IMG_1457Go around in a circle, sharing responses to one prompt at a time. So, for example, ask everybody read aloud their response to “My favorite smell is….” before going on to “I wonder…”  This creates a rhythmic group poem while exposing students to new aspects of one another.  I always write and share with my students in these freewriting exercises, as it models vulnerability and helps contribute to a safe and intimate group atmosphere.

Exploration, Observation, and Writing

Once you’ve warmed your group up and they’ve begun to get comfortable with writing freely and sharing, you can move on to a longer exploration and writing exercise.  Ask your students to split up and give them a couple minutes to find something in their environment that catches their eye—a rock, a plant, or a natural feature, perhaps.  Depending on the type of class you are teaching, you could be specific about how they should focus their attention (“Pick a rock layer that you find intriguing”), or you could leave it open and let curiosity be their only guide.

Alternatively, you could collect some natural objects—a handful of river stones, branches covered in lichen, or decaying bark—and ask your students to each pick one.  This may be a better option with younger students.

Once your students are settled in near the focus of their attention, ask them to observe it with most of their senses (taste is usually not appropriate).  When 3-5 minutes have passed, ask them to begin a 5-10 minute freewrite that begins with a multi-sensory description of their focus and follows the Rules of Freewriting.  Remind them to let their writing take them wherever it wants to go.  You will time them.

Give your students a two-minute warning before their writing time is up, then ask them to finish up their last thoughts and rejoin the group quietly when the stopwatch strikes five (or ten).

IMG_1459Sharing and Feedback

Once again, ask students to share their writing.  You can also ask students to give supportive feedback to one another’s writing at this point.  This encourages students to pay close attention to qualities that make good writing, builds group trust and support, and helps build writing confidence in individuals.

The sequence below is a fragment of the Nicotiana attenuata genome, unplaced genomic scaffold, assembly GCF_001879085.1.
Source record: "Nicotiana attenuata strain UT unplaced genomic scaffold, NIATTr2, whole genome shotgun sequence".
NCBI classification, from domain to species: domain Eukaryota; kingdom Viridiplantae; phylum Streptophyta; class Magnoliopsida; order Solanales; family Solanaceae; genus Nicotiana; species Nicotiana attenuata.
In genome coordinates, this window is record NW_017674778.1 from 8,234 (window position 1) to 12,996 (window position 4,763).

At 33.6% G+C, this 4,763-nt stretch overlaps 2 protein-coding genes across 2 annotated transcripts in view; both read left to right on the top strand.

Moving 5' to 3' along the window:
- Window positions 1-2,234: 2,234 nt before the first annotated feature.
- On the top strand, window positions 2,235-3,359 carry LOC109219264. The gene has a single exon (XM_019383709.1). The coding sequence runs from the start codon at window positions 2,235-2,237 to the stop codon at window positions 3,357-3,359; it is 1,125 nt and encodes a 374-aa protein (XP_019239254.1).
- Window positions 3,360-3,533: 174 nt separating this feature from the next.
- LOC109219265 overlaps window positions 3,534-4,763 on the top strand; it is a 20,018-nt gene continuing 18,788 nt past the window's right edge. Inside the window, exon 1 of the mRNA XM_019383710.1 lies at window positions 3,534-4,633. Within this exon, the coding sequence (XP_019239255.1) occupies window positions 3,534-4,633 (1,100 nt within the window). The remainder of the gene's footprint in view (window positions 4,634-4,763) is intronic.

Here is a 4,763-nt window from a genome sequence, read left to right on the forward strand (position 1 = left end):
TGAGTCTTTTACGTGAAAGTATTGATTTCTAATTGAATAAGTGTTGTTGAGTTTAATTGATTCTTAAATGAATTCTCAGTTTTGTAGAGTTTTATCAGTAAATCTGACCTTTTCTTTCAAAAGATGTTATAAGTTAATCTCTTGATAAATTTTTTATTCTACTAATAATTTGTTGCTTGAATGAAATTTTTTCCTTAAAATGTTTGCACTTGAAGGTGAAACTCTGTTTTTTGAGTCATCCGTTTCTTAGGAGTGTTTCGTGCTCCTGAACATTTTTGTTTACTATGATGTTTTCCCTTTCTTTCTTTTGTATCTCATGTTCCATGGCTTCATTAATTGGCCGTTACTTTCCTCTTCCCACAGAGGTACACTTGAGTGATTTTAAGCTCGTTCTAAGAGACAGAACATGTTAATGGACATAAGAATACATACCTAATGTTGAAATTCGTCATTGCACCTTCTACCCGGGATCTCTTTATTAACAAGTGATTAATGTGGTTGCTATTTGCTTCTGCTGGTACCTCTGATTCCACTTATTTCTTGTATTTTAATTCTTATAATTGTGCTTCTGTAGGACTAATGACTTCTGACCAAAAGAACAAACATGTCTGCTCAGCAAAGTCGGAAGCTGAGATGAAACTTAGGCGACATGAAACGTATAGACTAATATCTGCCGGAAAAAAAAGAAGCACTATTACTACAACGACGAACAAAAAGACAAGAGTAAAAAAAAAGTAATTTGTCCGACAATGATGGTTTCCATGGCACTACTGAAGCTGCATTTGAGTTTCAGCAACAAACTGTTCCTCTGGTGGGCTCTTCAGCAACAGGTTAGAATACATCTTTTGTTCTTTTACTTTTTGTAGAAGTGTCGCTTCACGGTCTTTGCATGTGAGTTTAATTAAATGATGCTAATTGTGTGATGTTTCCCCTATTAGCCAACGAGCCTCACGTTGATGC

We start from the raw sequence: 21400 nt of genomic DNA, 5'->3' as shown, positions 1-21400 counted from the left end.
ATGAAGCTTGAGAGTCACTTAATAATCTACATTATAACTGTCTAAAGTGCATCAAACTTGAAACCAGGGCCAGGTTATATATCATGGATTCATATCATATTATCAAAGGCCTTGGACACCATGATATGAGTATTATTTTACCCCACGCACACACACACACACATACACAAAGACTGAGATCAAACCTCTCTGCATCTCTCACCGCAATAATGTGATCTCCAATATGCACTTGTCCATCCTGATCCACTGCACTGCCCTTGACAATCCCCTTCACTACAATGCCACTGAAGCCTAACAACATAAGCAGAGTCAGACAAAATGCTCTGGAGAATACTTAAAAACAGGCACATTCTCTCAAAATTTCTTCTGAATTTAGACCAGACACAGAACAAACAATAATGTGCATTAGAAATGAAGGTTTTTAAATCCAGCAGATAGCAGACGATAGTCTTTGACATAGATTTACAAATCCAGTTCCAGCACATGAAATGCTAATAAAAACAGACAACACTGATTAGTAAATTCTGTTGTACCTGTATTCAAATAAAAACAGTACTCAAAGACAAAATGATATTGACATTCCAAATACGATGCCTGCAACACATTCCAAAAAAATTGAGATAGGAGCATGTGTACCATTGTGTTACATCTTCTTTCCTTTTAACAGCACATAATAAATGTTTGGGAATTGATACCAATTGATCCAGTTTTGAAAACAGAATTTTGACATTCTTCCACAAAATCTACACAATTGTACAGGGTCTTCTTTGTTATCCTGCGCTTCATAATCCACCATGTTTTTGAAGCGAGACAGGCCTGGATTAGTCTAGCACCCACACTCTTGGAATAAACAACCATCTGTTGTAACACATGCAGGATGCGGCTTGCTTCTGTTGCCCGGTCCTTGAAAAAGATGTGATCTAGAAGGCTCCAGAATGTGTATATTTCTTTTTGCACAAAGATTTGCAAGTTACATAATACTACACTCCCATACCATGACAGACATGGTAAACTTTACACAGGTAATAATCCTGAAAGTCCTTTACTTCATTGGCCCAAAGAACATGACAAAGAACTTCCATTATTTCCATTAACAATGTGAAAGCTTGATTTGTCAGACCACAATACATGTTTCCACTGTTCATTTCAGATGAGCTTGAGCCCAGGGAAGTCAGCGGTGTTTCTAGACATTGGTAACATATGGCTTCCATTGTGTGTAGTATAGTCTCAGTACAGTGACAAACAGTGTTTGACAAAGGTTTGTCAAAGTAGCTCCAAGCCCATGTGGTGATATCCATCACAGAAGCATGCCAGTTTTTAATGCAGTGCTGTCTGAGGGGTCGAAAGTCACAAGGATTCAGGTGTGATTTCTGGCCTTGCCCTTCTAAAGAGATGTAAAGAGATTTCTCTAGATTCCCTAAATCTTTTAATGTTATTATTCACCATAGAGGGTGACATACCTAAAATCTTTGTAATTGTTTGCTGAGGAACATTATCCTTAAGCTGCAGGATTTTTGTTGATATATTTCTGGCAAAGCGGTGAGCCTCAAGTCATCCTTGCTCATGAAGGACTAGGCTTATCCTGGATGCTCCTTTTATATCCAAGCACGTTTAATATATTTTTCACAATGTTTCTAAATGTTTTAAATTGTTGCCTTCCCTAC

A few of the many things to give feedback on are:

  • Images that stand out
  • Interesting questions the writing raises
  • Creative descriptions
  • Striking language
  • Any other strengths

Keep in mind that some groups are awkward about giving feedback and will need a little bit of modeling from the facilitator at first.

In addition, I ask people to refrain from giving “constructive feedback” on all off-the-cuff freewriting.  It hardly seems fair to ask people to write whatever spills out and then critique it.  Only once a piece has been revised is it ready for suggestions for improvement, and even then positive feedback is just as important.


It’s often most satisfying to end a writing session with a final, short piece of writing.  Three-to-five minutes will do, and it’s up to you if you share for this final round.  In lieu of sharing the whole piece of writing, you could ask students to share their final line.

A few suggestions for your final writing activity:

  • Have students pick a favorite line from their own piece of writing and use it as the starting point for another one.
  • Ask students to write down the last/first/favorite line from their previous piece of writing on a slip of paper, put the slips of paper into a small pile, and ask each student to pick a random slip to use as their first line.
  • Use one of the phrases from the warm-up activity as a starting point.
  • Have them close their eyes and listen, then begin by writing what they hear.
  • Start with “Today I learned…..”

At the end of a workshop, I always like to thank people for their bravery and thoughtful participation.  It makes everyone feel good and eager to come back for more.

Congratulations!  You’ve just facilitated a successful writing workshop!

Launch Pad

Just as writing prompts are meant to be springboards for stories to emerge, the basic writing workshop model I outlined above is intended to be simply a starting point for integrating creative writing into your educational repertoire. Let your own imagination, course objectives, and field of study be your guide as you give your students permission to become the creative writers that live inside of them.

And, in the process, you might just meet the creative writer inside of you.


Becca Deysach teaches creative writing and environmental studies for Prescott College and Ibex Studios: Adventures in Creative Writing (www.ibexstudios.com).  She is excited to work with teachers in all disciplines to integrate creative writing into their curricula and can be reached at becca@ibexstudios.com.